The purpose of the Joshua Tree National Park Artist-in-Residence Program is to provide opportunities for artists to creatively explore the resources of Joshua Tree National Park and, equally, to enhance the artistic education of our local communities, promoting a deeper appreciation of the natural, cultural, and historical resources of Joshua Tree National Park and increasing arts engagement for the children in our local communities.
Artists were among the first to record the visual beauty and the drama of the American West on canvas and in photos. Carleton Watkins, Ansel Adams, Thomas Moran, William Henry Jackson, and others awakened a nation to the magnificent waterfalls, geyser basins, and wildlife found in what would become some of our nation’s most revered national parks. John Muir and Henry David Thoreau touched people the world over with their writing. Musicians, composers, and other performing artists have likewise found inspiration in our national parks. They looked beyond nature as a raw resource; they spoke in defense of disappearing wildlife and vegetation. They saw beauty and virtue in places promised to the future. Their works continue to foster pleasure and appreciation in others, generating support for the protection and preservation of our national resources. Today, artists continue to re-interpret national parks, their landscapes and their resources, with contemporary approaches and techniques.
The Joshua Tree National Park Artist-in-Residence Program (AiR) is open to visual artists, performing artists, musicians and writers. The park hosts two artists per year. Each artist comes for a four-week stay, one in October of the application year and another the following April (in alignment with the school year). There are two objectives for this residency. One is to give artists time to explore the park and pursue their own creative practice. The other is to engage local school children who have limited access to the arts.
While the majority of an artist's stay may be devoted to their own art practice, a significant component of the residency for each artist is a collaborative project with 4th graders in a local school. The school project will be one developed by the artist prior to their residency. Previous experience working with grade-school children is not a requirement and park education staff can help you develop your ideas. Contact with students will consist of one school visit, leading several classes over the course of a day and an artist-led field trip to the park.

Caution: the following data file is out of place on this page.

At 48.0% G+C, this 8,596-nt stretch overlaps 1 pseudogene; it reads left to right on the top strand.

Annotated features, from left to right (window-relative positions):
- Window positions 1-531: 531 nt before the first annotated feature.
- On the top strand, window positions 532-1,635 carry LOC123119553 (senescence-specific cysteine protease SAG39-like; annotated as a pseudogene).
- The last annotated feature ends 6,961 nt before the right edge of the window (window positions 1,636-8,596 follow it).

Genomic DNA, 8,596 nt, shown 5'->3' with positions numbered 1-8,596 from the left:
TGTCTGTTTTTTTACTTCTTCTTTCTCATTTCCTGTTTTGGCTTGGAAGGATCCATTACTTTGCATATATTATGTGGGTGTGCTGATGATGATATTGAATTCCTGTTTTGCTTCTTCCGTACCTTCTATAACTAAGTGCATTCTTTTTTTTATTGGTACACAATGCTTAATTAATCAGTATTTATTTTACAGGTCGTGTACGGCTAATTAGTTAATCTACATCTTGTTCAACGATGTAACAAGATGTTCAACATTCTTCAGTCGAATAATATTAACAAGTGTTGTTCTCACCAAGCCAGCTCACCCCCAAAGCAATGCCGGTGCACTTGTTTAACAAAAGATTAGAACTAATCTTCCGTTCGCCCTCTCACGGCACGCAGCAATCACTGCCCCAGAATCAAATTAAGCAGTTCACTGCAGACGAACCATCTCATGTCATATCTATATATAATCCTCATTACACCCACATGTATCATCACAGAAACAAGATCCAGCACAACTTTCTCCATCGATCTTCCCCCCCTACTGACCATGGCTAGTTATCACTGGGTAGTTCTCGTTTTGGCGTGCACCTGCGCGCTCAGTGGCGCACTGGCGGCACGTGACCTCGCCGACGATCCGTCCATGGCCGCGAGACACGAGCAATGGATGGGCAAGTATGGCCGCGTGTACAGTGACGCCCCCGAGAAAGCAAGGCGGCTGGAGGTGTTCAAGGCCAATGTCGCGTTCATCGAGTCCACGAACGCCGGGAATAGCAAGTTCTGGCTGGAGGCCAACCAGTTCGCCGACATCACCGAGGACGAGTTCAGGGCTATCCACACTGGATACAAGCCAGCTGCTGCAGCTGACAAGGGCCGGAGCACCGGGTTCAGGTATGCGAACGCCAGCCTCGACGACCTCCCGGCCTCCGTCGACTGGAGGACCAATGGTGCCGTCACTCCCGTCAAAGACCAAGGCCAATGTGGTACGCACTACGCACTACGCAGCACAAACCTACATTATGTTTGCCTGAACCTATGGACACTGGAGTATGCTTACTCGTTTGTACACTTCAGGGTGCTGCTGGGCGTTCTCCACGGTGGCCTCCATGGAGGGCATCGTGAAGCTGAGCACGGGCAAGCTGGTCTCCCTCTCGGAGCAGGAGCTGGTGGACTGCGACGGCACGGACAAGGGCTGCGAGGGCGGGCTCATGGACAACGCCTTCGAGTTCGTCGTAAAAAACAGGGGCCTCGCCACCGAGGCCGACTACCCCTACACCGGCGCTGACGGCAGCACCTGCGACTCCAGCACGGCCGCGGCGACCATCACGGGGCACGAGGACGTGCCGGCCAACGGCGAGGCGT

Experienced education rangers will assist with both the school visit and field trip. Supplies used for school/public programs and field trip transport will be arranged for by the park. While artists are encouraged to explore freely in their work done at the park, proposals created for the school programs must address content related to Joshua Tree National Park, its natural resources, environmental desert issues, and environmental awareness among youth in the community
As the Artist-in-Residence, you will be housed at Black Rock in the northwest corner of the park. This area has a ranger station, a campground and access to many beautiful trails of varying abilities. Sitting at the base of the San Bernardino mountain range, its higher altitude makes this area one of the best for Joshua Trees and somewhat cooler than other parts of the park. Although conditions at this location are often relatively temperate, artists should be prepared for more extreme conditions during the course of their stay, including high winds, low relative humidity and temperatures that can range from 100 degrees Fahrenheit during the day to as low as 30 degrees at night.
Artists stay in a 1-room apartment furnished with a twin bed, desk, closet, and set of drawers. Bathroom facilities are dormitory-style, a few steps from your room. You will have access to free, shared laundry and a shared, commercial-style kitchen with a place for your own food storage. There is no Wi-Fi or wired internet in the building and cell phone coverage can be spotty. Public Wi-Fi is available at the Black Rock Nature Center, a short walk away. The town of Yucca Valley is about a 10 minute drive away and has a variety of shopping and dining as well as medical facilities.
There is studio space adjacent to the Black Rock Nature Center. It is currently furnished with a drafting table, several folding tables of various height and length, and ample natural light.
Though housing is provided, artists are responsible for their own expenses such as meals, personal art supplies, transportation, etc. A small travel reimbursement may be available for those coming from a long distance. Only one occupant is allowed at any time in housing. Park policy prohibits bringing pets.
At this time, work is not being accessioned into our museum collection. Therefore, artists are asked to share high-quality, digital images of any works produced as a result of their time in residence with the park, with permission to reproduce the images for the sole purpose of promoting the park's residency program. A credit will be given to the artist any time the work is reproduced for this purpose.
For questions contact: